Organic Farming Increases Bird Activity

Birds from organic farms exhibit more vitality than those who live on conventional farms, according to a recent French study. Organic birds exhibit a higher rate of active behaviors including aggression, escape attempts (when caught for the purpose of this study), and predator-deterring mechanisms. Birds provide beneficial services that fall into all four ecosystem service categories.

They contribute to:

  • Provisioning services, which involve food production,
  • Regulating services when they naturally control pests through insect predation and offer pollination to crops and non-crop plants,
  • Supporting services when they contribute to the cycling of nutrients in the system, and
  • Cultural services where they add spiritual value to landscapes

Their presence in farms is also valuable simply by adding biodiversity, which helps organic farmers meet the biodiversity guidance requirements for the national organic standards. 

Birds are negatively affected by air pollutants like pesticides and herbicides, which are used by many non-organic farms in order to control weeds and diseases. Past studies have indicated that bird diversity is higher on organic farms than on conventional farms, but there have been few studies comparing the life history of individual birds. Chronic sublethal exposure to pesticides–non-acute exposure that does not result in immediate death–is suspected to weaken birds because energy is required to neutralize their toxic effects.

Researchers surveyed farms in Central-Western France, sampling from nesting sites in organic and non-organic farms. Birds were netted during the breeding season, and their vitality was quantitatively measured, observing vigor and predator-deterrent behaviors. Researchers assessed the vigor of the birds by systematically counting their escape attempts, distress calls, and pecks. To quantify predator-deterrent behavior, predator-like stimuli were introduced and the length of tonic immobility–“playing dead”–was measured; tonic immobility is an effective tool for birds to avoid predation. Additionally, researchers recorded breath rate and body condition, measured by mass index.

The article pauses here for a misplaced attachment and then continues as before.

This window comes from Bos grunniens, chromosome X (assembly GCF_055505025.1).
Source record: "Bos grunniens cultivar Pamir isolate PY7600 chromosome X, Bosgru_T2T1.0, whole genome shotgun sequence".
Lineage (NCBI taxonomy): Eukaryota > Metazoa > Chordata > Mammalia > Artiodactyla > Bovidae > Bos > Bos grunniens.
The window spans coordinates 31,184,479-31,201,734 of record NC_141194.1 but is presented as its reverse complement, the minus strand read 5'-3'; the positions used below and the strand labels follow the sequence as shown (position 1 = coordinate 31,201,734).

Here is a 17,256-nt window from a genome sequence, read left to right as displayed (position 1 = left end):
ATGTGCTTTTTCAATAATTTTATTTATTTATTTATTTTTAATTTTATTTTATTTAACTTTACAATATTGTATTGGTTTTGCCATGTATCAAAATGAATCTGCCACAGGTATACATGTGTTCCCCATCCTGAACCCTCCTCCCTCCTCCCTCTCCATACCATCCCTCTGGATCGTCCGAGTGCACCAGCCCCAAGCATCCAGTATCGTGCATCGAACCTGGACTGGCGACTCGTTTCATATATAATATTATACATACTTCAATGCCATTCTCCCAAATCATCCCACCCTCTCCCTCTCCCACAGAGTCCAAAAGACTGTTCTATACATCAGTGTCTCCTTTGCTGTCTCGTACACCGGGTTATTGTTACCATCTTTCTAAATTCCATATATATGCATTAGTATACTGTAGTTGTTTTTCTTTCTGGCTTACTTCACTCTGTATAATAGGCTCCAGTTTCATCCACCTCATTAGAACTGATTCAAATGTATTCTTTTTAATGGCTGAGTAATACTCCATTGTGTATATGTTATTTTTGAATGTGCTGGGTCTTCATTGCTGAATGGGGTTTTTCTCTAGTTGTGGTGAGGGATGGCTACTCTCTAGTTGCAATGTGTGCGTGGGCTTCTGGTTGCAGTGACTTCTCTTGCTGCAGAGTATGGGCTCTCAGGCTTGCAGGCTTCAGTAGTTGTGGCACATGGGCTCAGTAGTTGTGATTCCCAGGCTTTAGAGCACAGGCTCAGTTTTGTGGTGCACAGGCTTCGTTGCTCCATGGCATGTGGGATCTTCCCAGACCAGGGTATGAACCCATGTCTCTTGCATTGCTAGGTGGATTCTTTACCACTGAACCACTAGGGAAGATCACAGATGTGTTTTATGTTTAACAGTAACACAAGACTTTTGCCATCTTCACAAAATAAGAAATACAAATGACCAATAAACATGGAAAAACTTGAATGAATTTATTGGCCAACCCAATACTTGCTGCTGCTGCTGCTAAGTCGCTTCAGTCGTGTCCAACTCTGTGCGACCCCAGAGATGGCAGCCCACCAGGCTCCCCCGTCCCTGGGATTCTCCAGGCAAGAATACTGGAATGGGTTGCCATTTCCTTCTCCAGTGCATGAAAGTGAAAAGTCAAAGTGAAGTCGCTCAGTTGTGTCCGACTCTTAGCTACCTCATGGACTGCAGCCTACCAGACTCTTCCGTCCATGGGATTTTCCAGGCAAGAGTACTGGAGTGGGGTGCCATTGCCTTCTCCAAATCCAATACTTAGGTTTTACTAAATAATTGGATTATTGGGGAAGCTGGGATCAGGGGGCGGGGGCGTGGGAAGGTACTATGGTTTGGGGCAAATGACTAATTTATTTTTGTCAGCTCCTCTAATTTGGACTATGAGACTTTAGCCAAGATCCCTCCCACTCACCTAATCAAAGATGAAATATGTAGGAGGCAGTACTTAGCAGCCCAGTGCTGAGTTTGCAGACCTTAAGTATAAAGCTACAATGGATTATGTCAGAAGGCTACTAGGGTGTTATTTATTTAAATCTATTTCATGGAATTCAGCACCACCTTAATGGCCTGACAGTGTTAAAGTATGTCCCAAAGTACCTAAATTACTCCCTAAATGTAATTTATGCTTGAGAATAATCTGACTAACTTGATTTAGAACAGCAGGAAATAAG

Birds sourced from organic farms displayed a higher quantity of behaviors associated with activity. Median flee attempts were nearly doubled on organic farms compared to conventional, and organic birds also expressed significantly more pecks and distress calls. These aggressive behaviors were displayed towards researchers from both habitats, however, the decreased intensity of aggressive behaviors by birds from non-organic farms demonstrates how pesticide exposure can dampen bird energy.

Additionally, organic birds exhibited longer periods of threat-induced paralysis (i.e. “playing dead”), indicating superior predator avoidance. These results suggest that pesticide exposure can leave birds more susceptible to predation.

One limitation of this study is that the researchers did not quantify the chemical exposure of the birds in the different farming systems. This measurement would be helpful to better understand thresholds of tolerance and minimum exposures before impact on bird health.

Even when birds are exposed to pesticides at sublethal levels, their behavior is affected. Birds native to landscapes that exhibit high concentrations of conventional farms are less active and more susceptible to predators. By weakening birds, non-organic farms unintentionally also weaken the ecosystem services they provide, curbing the benefits that birds can provide to a farm’s consistency and yield.


Photo by: Spencer Evers;